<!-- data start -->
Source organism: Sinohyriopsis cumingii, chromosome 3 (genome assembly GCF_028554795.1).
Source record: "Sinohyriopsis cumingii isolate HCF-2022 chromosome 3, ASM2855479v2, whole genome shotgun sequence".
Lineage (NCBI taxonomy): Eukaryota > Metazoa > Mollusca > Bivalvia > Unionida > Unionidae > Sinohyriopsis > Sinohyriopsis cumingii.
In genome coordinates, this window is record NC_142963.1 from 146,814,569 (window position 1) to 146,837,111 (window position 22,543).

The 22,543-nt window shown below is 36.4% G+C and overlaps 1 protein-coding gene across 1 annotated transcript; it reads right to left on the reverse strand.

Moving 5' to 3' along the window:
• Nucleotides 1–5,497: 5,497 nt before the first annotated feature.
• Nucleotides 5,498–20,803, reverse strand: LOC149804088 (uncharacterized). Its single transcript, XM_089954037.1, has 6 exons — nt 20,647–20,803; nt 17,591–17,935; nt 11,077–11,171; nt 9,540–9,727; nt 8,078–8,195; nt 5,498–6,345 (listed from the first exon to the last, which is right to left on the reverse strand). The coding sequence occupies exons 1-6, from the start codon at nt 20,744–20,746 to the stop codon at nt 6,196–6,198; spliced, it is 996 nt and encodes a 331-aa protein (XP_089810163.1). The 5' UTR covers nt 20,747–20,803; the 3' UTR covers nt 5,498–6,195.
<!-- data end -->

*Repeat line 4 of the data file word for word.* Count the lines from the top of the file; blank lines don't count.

In genome coordinates, this window is record NC_142963.1 from 146,814,569 (window position 1) to 146,837,111 (window position 22,543).